Climbing Ben Nevis: What You Need to Know Before You Go
Climbing Ben Nevis, the UK’s tallest mountain is an accomplishment that will leave you craving higher peaks, more mountains or maybe you’ll hang your boots up for good. Whatever happens next you can celebrate the conquering feeling you’ll get from climbing this beast. Ben Nevis attracts thousands of people to its peak every year and not only keen hikers. First time walkers, families, family pets, trail runners and charity groups will all take the path to the summit. Many will reach the top and come back down smiling.
However, although a popular trail Ben Nevis is unforgivable and for many it can defeat them. But if you prepare, do the research and don’t underestimate this Scottish Mountain you can expect to summit and trust me, it’s the best feeling when you do! So to help you summit and feel as awesome as I did, check out this guide to climbing Ben Nevis!
A little about the mountain
Ben Nevis or as known in Gaelic, the ‘mountain of heaven’ is the UK’s highest mountain. Tempting keen hikers and walkers from all over the world to tackle and conquer. Towering above the beautiful town of Fort William and standing at 1,345m (4412.73 feet) this mighty beast is just too attractive to ignore.
Climbing Ben Nevis is incredibly popular it’s estimated that around 150,000 people climb Ben Nevis each year but this in no way means it is an easy walk. Ben Nevis although a well trodden trail still incurs several deaths a year. This is often due to lack of preparation, knowledge and accidents.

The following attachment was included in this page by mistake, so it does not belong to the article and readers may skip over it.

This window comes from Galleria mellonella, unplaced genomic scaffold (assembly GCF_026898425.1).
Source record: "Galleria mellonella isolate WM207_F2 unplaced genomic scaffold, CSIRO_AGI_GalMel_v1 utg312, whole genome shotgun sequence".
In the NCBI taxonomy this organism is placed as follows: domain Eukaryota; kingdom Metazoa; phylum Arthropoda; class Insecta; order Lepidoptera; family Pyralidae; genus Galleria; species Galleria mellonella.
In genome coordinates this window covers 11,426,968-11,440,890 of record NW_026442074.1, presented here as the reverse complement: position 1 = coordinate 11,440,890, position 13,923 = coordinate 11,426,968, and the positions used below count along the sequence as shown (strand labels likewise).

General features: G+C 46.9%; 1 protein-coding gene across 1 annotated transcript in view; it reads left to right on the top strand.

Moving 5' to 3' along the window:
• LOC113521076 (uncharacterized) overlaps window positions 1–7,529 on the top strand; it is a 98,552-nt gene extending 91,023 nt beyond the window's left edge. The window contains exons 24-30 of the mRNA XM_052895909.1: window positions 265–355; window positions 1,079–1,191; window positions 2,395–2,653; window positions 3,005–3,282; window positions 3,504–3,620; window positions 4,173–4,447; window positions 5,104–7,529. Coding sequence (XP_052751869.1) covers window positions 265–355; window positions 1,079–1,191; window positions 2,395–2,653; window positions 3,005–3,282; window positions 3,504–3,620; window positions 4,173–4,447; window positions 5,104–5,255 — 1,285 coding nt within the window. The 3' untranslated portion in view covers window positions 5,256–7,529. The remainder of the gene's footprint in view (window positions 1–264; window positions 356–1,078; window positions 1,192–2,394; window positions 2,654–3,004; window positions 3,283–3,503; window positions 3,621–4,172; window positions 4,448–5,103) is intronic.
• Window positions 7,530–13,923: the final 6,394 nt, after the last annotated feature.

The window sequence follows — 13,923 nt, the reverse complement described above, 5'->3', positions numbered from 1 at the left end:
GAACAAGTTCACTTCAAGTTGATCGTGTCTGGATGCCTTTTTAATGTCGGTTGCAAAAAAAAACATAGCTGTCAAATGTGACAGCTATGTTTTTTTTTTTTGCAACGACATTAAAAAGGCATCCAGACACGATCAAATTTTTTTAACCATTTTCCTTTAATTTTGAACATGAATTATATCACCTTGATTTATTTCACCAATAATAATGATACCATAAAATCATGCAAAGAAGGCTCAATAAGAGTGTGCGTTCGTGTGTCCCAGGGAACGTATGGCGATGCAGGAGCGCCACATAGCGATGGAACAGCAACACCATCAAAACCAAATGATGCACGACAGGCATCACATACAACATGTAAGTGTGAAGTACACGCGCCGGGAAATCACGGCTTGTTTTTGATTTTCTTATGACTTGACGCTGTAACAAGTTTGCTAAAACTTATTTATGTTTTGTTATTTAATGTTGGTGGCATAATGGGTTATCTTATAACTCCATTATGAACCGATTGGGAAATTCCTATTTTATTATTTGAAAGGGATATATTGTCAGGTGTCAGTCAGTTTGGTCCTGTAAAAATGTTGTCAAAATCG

The first recorded person to summit Ben Nevis was in 1771 and the trail was constructed in 1883 along with the observatory by the well nicknamed Inclement Wragge. The observatory still remains on the top of Ben Nevis today, but only the shell, the old walls offering shelter from the cold whipping winds and perfect lunch spots.
The summit of Ben Nevis has an average temperature of Minus one (-1, one below freezing) in the summer months and can drop deep into the minuses in winter. This is what many people forget especially when the town below is sitting in the high teens or (if we’re lucky) the twenties.
Every year there is a trail running race to the top of the mountain and back down and competitors will complete this in under 2 hours! When you think the average walking time is 8 hours this is incredibly impressive! Not only do people race up this mountain, but there has been a ‘car’ driven up the mountain, a bed pushed to the top, a piano, a wheelbarrow and even all the pieces to set up a ‘travellodge’ bedroom! These weird and wonderful events are not common and are often done for publicity or for charity – or both!
Ben Nevis was once a volcano and the summit of Ben Nevis will remind you of an ancient lava field despite the cold! The summit is the collapsed top of the once incredibly active volcano and is still important to geologists today using the rock and materials to learn about the Scottish weather and ancient climate.
Best time to climb
Climbing Ben Nevis is best done in the Scottish summer which is ‘roughly’ from May – September. In the summer months there is a much less chance of snow, rain and fog that you will get in the early autumn and of course, winter months.
May, June and July are the driest months of the year but July and August will also be two of the busiest months as this is also the time for summer holidays in the UK. I would recommend climbing Ben Nevis in the month of June and August. This way you will miss much of the summer holiday crowds, you will hopefully get good weather and enjoy views from the top!